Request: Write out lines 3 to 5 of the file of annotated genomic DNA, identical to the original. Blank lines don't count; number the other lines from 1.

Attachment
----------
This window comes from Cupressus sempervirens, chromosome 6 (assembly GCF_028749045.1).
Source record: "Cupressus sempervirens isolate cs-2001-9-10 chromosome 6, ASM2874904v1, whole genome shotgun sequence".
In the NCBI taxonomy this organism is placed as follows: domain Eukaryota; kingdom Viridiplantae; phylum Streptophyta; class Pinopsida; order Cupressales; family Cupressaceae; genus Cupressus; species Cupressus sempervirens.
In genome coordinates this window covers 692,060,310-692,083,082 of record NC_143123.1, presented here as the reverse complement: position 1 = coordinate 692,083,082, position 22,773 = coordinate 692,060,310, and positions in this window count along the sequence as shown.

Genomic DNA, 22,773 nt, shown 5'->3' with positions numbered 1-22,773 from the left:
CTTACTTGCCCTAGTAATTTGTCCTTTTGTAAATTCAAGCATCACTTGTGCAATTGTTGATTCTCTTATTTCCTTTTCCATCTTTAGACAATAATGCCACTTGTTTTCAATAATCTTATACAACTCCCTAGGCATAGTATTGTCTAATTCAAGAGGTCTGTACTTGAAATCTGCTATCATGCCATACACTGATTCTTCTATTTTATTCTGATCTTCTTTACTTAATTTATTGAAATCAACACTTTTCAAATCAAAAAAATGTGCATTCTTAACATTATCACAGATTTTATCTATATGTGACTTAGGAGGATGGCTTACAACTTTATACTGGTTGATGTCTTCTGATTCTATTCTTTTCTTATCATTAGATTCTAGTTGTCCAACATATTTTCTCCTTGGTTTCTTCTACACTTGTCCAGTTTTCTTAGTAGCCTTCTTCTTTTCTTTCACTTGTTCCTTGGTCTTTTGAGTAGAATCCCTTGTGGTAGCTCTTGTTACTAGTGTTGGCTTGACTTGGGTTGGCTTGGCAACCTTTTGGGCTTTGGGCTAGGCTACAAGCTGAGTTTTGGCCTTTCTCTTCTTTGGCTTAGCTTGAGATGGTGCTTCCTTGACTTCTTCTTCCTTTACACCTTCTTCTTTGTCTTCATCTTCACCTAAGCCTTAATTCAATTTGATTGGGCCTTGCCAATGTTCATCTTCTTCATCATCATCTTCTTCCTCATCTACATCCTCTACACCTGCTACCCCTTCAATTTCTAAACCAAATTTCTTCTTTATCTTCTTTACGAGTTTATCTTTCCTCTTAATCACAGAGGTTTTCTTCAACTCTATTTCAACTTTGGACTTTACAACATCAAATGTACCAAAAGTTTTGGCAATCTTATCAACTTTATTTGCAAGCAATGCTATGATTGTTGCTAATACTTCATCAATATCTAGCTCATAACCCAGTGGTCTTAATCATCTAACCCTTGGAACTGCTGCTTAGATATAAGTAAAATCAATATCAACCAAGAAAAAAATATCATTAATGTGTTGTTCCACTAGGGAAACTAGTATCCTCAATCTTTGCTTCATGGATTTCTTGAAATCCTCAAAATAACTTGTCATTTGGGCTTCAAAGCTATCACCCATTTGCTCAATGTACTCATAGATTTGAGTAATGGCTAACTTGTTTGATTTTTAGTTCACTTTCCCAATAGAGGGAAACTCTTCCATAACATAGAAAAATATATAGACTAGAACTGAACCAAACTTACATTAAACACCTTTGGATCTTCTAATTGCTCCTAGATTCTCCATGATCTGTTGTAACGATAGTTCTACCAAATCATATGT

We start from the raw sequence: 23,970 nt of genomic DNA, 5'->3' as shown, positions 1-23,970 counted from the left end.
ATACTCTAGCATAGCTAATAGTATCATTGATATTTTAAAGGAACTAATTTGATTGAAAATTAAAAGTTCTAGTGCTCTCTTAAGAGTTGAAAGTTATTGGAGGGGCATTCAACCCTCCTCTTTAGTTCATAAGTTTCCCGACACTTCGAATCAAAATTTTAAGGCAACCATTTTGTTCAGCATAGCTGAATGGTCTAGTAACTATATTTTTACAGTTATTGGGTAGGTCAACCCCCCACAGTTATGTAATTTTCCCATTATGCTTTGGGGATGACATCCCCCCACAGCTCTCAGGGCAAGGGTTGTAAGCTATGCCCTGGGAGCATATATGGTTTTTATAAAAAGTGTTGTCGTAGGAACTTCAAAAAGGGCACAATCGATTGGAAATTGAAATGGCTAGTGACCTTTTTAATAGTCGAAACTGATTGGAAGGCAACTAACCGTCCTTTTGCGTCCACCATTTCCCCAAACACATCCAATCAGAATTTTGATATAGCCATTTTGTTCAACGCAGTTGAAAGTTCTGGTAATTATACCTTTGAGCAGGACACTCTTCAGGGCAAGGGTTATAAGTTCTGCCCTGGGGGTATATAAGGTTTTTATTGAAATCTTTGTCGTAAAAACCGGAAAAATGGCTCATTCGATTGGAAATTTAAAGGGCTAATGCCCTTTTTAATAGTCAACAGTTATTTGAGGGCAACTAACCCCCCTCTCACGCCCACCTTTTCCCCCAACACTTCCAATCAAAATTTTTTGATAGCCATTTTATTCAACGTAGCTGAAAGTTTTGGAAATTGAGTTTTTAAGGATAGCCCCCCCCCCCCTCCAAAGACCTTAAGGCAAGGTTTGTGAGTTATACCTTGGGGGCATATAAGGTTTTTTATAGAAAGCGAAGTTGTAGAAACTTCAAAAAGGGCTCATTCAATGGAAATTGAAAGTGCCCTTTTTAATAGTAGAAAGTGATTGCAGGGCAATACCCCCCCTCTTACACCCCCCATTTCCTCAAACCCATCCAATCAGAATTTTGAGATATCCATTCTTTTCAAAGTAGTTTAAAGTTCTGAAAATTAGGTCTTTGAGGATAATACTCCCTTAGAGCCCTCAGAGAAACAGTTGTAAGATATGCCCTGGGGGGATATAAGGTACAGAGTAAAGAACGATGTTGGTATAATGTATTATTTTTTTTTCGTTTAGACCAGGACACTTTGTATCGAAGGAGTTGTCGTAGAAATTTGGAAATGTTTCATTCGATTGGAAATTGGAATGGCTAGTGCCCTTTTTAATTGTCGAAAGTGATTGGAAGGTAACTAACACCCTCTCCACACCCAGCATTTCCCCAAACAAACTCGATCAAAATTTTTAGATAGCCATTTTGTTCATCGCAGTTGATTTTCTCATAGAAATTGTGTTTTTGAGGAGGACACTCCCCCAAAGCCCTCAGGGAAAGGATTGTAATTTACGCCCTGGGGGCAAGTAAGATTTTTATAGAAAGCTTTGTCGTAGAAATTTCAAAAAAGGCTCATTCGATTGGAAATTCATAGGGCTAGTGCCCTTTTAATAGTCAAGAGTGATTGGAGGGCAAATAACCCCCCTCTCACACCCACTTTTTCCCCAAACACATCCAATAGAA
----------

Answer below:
In the NCBI taxonomy this organism is placed as follows: domain Eukaryota; kingdom Viridiplantae; phylum Streptophyta; class Pinopsida; order Cupressales; family Cupressaceae; genus Cupressus; species Cupressus sempervirens.
In genome coordinates this window covers 692,060,310-692,083,082 of record NC_143123.1, presented here as the reverse complement: position 1 = coordinate 692,083,082, position 22,773 = coordinate 692,060,310, and positions in this window count along the sequence as shown.

Genomic DNA, 22,773 nt, shown 5'->3' with positions numbered 1-22,773 from the left: